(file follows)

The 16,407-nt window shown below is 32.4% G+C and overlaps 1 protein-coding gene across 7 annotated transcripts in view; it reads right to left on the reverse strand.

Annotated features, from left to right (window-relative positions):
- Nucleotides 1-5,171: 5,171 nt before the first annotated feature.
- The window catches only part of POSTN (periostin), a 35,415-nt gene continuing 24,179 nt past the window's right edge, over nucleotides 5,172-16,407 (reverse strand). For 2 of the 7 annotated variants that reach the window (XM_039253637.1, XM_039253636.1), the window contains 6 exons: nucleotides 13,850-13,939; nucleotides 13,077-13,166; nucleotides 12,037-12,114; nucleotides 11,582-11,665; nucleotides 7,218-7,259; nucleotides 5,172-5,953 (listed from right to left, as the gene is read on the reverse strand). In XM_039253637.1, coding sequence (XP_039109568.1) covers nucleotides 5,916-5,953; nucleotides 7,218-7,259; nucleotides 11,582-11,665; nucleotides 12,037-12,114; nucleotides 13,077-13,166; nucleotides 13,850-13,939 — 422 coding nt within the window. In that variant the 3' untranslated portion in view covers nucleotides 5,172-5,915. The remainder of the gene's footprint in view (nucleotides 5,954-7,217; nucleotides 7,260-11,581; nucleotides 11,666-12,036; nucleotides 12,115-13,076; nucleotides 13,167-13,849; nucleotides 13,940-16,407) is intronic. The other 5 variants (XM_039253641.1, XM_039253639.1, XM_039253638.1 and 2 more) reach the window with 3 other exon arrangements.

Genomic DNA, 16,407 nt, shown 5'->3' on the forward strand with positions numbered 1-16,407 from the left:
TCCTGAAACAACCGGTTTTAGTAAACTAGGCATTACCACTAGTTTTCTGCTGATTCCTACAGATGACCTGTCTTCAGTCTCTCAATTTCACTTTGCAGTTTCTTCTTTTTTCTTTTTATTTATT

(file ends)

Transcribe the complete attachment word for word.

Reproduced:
The 16,407-nt window shown below is 32.4% G+C and overlaps 1 protein-coding gene across 7 annotated transcripts in view; it reads right to left on the reverse strand.

Annotated features, from left to right (window-relative positions):
- Nucleotides 1-5,171: 5,171 nt before the first annotated feature.
- The window catches only part of POSTN (periostin), a 35,415-nt gene continuing 24,179 nt past the window's right edge, over nucleotides 5,172-16,407 (reverse strand). For 2 of the 7 annotated variants that reach the window (XM_039253637.1, XM_039253636.1), the window contains 6 exons: nucleotides 13,850-13,939; nucleotides 13,077-13,166; nucleotides 12,037-12,114; nucleotides 11,582-11,665; nucleotides 7,218-7,259; nucleotides 5,172-5,953 (listed from right to left, as the gene is read on the reverse strand). In XM_039253637.1, coding sequence (XP_039109568.1) covers nucleotides 5,916-5,953; nucleotides 7,218-7,259; nucleotides 11,582-11,665; nucleotides 12,037-12,114; nucleotides 13,077-13,166; nucleotides 13,850-13,939 — 422 coding nt within the window. In that variant the 3' untranslated portion in view covers nucleotides 5,172-5,915. The remainder of the gene's footprint in view (nucleotides 5,954-7,217; nucleotides 7,260-11,581; nucleotides 11,666-12,036; nucleotides 12,115-13,076; nucleotides 13,167-13,849; nucleotides 13,940-16,407) is intronic. The other 5 variants (XM_039253641.1, XM_039253639.1, XM_039253638.1 and 2 more) reach the window with 3 other exon arrangements.

Genomic DNA, 16,407 nt, shown 5'->3' on the forward strand with positions numbered 1-16,407 from the left:
TCCTGAAACAACCGGTTTTAGTAAACTAGGCATTACCACTAGTTTTCTGCTGATTCCTACAGATGACCTGTCTTCAGTCTCTCAATTTCACTTTGCAGTTTCTTCTTTTTTCTTTTTATTTATT